Only time will tell if Mike Wallace and his agent, Bus Cook, playing hardball with Pittsburgh Steelers management will be end up being a beneficial thing for the 25-year-old wide receiver.
The restricted free agent still has not signed his one-year tender deal of $2.74 million, and it’s obvious he and Cook are using this delay as leverage to try to get a decent long-term deal with the club. It’s a typical strategy in the NFL, and not necessarily a bad one by Wallace, who missed the beginning of voluntary workouts (organized team activities) last Tuesday.
If Wallace, (72 receptions, 1,193 receiving yards and eight touchdowns in 2011) were to somehow get injured during OTAs, though a remote possibility, his chance at landing a long-term lucrative contract with Pittsburgh, or any other team, would severely be diminished.
Steelers president Art Rooney and general manager Kevin Colbert have both stated the team wants to sign Wallace to a long-term deal.
“Our intention has always been to sign Mike to a long-term contract,” Colbert said.
Wallace is unhappy with the tender offer, but the Steelers certainly aren’t in a position with their present salary cap to give him the monster contract like the one a league source said he wants that surpasses the eight-year, $120 million one Larry Fitzgerald signed with the Arizona Cardinals last year.
Wallace has until June 15 (one day after mini-camp ends) to sign the tender offer before the Steelers can cut it to 110 percent of his 2011 salary—or $577,500—a huge $2.1 million loss on Wallace’s part.
Steelers general manager Kevin Colbert is confident a deal with holdout Mike Wallace will eventually get done.
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I highly doubt management will actually exercise that reduction piece of the tender offer as it would likely alienate Wallace even more, which could lead to him holding out for training camp and possibly the start of the season—a bad move and vibe for both parties involved.
So a little bit of hardball and posturing by both sides at this point in time, but most people think a deal will eventually get done.
“It’ll be over, (just) a little bit of short-term misery,” head coach Mike Tomlin said. “It won’t be significant in the big scheme of things hopefully.”
The Steelers have been down this road in the recent past with Plaxico Burress and Santonio Holmes, and some cynical fans, tired of the prima donna wide receiver routine, think the Black and Gold will be just fine with Antonio Brown and Emmanuel Sanders showing much promise last year.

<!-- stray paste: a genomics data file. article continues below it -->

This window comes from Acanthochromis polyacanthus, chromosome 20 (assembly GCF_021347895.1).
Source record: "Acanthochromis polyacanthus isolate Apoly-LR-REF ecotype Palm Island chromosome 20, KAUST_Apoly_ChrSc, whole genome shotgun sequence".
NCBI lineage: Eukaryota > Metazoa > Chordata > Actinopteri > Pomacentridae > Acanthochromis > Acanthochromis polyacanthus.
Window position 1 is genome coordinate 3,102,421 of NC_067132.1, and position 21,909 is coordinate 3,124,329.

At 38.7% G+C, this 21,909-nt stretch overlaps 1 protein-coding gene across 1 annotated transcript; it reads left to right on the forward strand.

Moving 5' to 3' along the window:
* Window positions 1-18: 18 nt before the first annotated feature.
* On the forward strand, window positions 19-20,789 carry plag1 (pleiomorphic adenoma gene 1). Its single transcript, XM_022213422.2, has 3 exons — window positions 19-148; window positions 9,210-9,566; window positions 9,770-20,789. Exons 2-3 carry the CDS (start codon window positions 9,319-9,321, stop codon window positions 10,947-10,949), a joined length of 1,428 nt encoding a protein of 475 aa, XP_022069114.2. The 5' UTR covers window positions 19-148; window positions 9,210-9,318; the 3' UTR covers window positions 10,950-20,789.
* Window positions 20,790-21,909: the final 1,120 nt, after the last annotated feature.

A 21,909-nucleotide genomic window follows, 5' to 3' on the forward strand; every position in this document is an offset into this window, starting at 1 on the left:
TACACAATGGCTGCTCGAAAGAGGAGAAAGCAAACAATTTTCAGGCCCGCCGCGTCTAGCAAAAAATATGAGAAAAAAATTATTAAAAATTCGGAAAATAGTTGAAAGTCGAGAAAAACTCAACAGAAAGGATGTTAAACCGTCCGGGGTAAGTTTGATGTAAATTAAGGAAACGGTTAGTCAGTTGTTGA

However, with Hines Ward now gone, not signing the speedy Wallace for at least one year would hurt the pass-heavy offense quarterback Ben Roethlisberger and new offensive coordinator Todd Haley hope to further cultivate.
So both sides need to give in a little bit next month. The Steelers need to pay the piper and Pro Bowler Wallace (and his agent, Cook) need to step back from demanding so much money that it hamstrings the club and any future deals it may want to try to make.
As it looks now, Wallace will continue this premeditated waiting game (missing mini-camp from June 12-14) until his agent takes one final pre-mini-camp attempt at securing a long-term deal, which the Steelers will likely deny if the asking price is still too high.
With Hines Ward gone, the Steelers can’t afford to start the 2012-13 season without Mike Wallace.
Jared Wickerham/Getty Images
Wallace should give in at this point (June 15) and sign his restricted tender offer knowing he could lose a lot money and hope the team agrees, in good faith, to return to the bargaining table—like it did with Troy Polamalu, LaMarr Woodley and Lawrence Timmons last year—during training camp.
Should Wallace decide to play the ultimate hardball and sit out training camp and the start of the NFL season, he will not only hurt the team by having it lose the league’s best deep threat, but he will be hurting himself in terms of game shape and his image to other teams that may be interested in signing him next season.
If Wallace does sign the $2.74 million tender offer and the Steelers make no real effort to sign him to a long-term pact, he will then become an unrestricted free agent and other teams will then be able to bid on him for next season without the fear of losing a first-round draft pick.
This is a modern-day game of “NFL chicken,” with both sides not willing to give in to the other just yet with Wallace and his agent knowing how the game works and what happened last offseason.
I expect both sides to reach some sort of a happy medium during training camp with the young wide receiver wanting to spend the prime years of his football career with a quality organization like the Steelers.
However, if Wallace and Cook can’t agree to the best deal the Steelers have to offer under current financial circumstances, Wallace may end up going the same route as Burress and Holmes did—straight out of the Steel City.
Follow me on Twitter: @KevinStott11